Eric Lau has gone on record stating that "When I made my first album [New Territories], I didn't really know what I was doing production and mixing wise." Now those have you who have heard said album, and I'm assuming it'll be quite a few of you, may be somewhat confused, as New Territories was easily one of the best albums to surface back in 2008, and is seen my many -- myself included -- as a nu-soul classic. Well, if that is how Eric feels about his debut then his latest LP, One of Many (stream here), should have benefitted from the intervening five years that Eric has had to hone his skills, right? Well, the quick answer is yes it does, and boy is this an album you won't want to miss out on.
Calling in favors from some very talented friends, Eric has crafted an album that demands being listened to from start to finish, no interruptions, no skipping, just a 45-minute journey through the mind of one of the best producers in the game right now. A quick roll-call of those involved is necessary, as it demonstrates just how respected Lau is by his peers. One of
London's the world's finest musicians, Kaidi Tatham, had a hand in most of the album's tracks, whether it be as co-writer, co-producer or just providing his immense skills on the keys. Two of London's most respected session musicians, and artists in their own right, Alex Bonfanti and Ben Jones, provided bass and drums respectively. Vocalists Rahel and Tawiah, both highlights of New Territories, return here to provide star turns alongside long-time friends of Lau, Georgia Anne Muldrow, Oddisee, Olivier St Louis and upcoming British songstress Fatima. Not wanting to leave anyone out, Sarina Leah, Annabel and Meshach Spooner, all guests on Lau's debut, return here to provide some of the gorgeous backing vocals. So basically we have a who's who of London talent all squeezed on to one relatively short but perfectly executed album.
We have already heard three singles from the project prior to release. "Everytime" featuring the always on-point Rahel was an early favorite and stands as one of the album's many highlights, providing one of the more upbeat moments. "Where To Go Now" features one of the catchiest hooks we have heard in a longtime as Tawiah, in her own decidedly British manner, sings about letting go of fear and embracing the freedom to do what you want. The third single from the project, and the track that took a little longer to grow on me than the rest, was "Guide You." Once again featuring killer vocals courtesy of Rahel, this track gives me serious Minnie Riperton vibes. Not neccessarily in terms of vocal style, or even musically, it's just the song's overall feel.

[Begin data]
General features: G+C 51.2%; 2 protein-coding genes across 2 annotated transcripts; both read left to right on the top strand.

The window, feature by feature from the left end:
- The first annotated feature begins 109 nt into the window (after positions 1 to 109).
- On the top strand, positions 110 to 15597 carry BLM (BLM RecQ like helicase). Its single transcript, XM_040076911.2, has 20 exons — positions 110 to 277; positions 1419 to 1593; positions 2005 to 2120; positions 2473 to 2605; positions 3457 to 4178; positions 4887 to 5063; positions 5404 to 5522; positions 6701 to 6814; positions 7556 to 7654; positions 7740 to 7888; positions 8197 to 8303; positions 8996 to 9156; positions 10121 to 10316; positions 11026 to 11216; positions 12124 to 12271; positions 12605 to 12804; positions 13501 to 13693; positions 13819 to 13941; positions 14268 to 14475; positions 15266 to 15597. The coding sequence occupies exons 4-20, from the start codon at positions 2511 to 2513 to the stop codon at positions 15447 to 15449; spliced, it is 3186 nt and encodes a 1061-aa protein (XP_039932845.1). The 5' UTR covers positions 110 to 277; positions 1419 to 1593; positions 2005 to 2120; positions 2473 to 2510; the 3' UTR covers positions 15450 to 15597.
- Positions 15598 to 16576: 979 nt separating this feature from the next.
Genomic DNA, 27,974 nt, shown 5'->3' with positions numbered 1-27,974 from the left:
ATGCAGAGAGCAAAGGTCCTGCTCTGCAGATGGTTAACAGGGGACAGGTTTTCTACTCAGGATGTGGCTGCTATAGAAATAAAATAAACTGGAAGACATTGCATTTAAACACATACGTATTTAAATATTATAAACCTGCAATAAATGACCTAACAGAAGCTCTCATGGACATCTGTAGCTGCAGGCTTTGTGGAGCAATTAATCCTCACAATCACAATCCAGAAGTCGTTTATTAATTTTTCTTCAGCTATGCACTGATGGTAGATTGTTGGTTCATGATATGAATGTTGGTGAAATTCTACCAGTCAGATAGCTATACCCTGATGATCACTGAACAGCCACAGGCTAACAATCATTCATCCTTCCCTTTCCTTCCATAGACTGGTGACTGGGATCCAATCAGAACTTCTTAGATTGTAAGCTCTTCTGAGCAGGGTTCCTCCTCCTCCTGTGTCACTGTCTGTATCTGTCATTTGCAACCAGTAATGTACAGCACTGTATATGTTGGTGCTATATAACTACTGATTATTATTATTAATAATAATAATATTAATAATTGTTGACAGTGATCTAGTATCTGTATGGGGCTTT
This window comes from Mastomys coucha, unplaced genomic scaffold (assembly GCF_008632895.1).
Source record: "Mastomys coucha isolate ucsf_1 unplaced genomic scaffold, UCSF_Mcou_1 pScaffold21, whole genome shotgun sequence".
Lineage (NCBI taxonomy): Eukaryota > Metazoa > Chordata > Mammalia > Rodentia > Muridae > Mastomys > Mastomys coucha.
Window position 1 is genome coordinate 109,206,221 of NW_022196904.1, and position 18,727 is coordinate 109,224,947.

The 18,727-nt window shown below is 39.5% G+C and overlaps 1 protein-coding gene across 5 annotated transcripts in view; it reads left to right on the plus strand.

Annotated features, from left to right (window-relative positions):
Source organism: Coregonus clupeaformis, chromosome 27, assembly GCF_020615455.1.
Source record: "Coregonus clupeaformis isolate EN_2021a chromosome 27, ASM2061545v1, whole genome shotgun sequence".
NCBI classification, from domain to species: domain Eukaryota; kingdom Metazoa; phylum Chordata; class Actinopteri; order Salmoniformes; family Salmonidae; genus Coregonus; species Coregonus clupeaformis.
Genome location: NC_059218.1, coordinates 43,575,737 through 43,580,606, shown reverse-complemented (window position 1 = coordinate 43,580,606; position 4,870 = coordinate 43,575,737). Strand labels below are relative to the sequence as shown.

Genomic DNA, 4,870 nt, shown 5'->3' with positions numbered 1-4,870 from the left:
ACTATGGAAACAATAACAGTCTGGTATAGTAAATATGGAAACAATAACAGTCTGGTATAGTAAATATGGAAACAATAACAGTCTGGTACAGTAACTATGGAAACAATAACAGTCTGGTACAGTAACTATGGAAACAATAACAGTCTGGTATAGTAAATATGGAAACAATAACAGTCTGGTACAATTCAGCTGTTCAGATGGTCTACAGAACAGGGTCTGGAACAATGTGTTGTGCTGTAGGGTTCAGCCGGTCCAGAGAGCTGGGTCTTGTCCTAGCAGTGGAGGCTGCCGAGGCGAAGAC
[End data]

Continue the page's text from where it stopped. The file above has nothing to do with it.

Aside from the singles, there is a lot to love on One of Many. Georgie Anne Muldrow brings her frenetic flow to one of my personal favorites, the feel-good funk of "Lily of the Desert," whereas "Rise Up" sees Eric giving a nod to his hip-hop roots, alongside the laid-back-yet-direct flow of Oddisee and Olivier St. Louis (aka Olivier Daysoul) on the hook. The track is a call to arms, an anthem of empowerment that, coincidentally, was created in the studio on the same day that the London riots took place. The album's "love song" comes courtesy of Tawiah with the beautifully crafted "Closer," a song about wanting to be closer to someone than is physically possible, which Tawiah manages to convey perfectly. Fatima's sole contribution is on the appropriately titled "Divine," a summery groove with a vocal that brings to mind basking in warm sunshine on a far away beach. Fatima is set to release her debut project sometime this year and if this (and her previous work) is anything to go by, it will be another essential album.
While Eric made quite an impression with his debut New Territories, in the interim he has focused more on instrumentals, releasing two further albums and an EP, and dabbling in a bit of production work for other artists. Whereas that work is nothing short of stellar, it's on the more soul-oriented material where his skills really shine. One of Many may not get Lau the mainstream recognition he rightfully deserves -- I fear the album is too subtle and doesn't have enough "big" moments to impact the charts or mainstream radio -- but for those who appreciate real musicianship, great songwriting and fantastic production, you won't find a much better album this year.
Eric Lau Out of Many [iTunes]